Monday, 15 May 2017

Cadenhead’s May 2017 Authentic Collection

A year of monthly releases at Cadenhead’s continues and we haven’t even got to the “anniversary” bottles yet.  And what will be released at the Cadenhead’s masterclass at Campbeltown festival?

Apologies this is late again, I really am having trouble keeping up with these releases, but most of this is still in stock anyway.  Strathisla, Bruichladdich and Bladnoch are my picks this month, but I know lots of other people who were very taken by the Glen Grant and Miltonduff.

Strathisla, 19 years old, 54.9% A⊕

strathislaNose - Clean and honest, but with that sparkling, fresh, wax cask that whisky "used to have" (you know, before you got so old and jaded). Floral, sweet and chalky. There is some youth here though, royal icing, vanilla cream and candy cigarettes… somehow reminiscent of hand soap and panna cotta. Milkier with water, more complex and gentle wood.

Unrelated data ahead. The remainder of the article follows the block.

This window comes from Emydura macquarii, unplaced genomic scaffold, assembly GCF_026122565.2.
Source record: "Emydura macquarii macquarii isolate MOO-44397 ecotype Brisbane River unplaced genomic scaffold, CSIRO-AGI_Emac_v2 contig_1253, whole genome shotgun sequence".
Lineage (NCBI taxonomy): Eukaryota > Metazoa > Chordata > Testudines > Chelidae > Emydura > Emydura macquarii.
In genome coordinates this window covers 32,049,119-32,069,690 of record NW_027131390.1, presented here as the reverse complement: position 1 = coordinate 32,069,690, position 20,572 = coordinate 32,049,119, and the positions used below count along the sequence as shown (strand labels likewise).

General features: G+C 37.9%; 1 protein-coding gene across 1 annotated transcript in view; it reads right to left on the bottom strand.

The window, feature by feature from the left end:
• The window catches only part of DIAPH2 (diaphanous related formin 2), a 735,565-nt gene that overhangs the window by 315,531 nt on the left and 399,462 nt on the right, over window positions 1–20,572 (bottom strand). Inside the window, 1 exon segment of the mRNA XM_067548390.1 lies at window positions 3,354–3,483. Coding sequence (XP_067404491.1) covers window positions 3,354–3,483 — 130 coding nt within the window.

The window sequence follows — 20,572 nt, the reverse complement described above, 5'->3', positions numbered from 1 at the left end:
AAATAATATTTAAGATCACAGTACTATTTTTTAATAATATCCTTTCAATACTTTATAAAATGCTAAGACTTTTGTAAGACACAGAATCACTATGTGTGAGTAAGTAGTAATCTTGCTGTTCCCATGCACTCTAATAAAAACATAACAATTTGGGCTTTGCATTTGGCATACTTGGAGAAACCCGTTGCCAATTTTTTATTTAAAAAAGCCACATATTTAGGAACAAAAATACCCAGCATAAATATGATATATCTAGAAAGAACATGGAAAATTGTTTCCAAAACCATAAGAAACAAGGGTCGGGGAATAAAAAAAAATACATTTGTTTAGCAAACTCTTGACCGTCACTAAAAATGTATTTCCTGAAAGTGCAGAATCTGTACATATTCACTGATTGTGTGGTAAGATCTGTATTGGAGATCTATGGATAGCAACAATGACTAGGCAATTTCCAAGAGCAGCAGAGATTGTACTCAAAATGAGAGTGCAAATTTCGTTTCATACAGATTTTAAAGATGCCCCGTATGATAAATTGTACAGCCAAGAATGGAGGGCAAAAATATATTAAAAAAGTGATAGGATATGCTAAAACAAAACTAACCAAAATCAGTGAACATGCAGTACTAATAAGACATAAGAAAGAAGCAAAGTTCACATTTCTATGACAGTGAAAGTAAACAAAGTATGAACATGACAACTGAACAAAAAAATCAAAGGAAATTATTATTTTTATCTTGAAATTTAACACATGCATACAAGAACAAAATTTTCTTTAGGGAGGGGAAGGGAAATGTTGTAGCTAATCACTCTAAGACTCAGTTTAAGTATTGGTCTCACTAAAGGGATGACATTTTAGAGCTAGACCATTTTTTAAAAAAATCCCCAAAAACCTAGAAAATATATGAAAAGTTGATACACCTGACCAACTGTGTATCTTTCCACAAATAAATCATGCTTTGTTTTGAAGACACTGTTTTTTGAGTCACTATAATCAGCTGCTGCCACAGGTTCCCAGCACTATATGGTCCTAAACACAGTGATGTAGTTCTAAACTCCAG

Body - Sweet but cereal, a little white pepper and dandelion sap. It's woody and numbing but the white, floral sweetness balances it out. Spicier with water.

Finish - Medium long, very chalky with more chewed petals and milk bottle sweets.

This is a cracking whisky. It is, quite rarely for me, a whisky that tastes younger than its years and that I love it because of that. Highly recommended.

Glen Moray, 19 years old, 50.5% B+

morayNose - Effortless quality. Again the floral spirit and waxed cask reminds me of old times. Orange juice, grapefruit pith, scented erasers, window putty and a little grated carrot. Fruit Polos.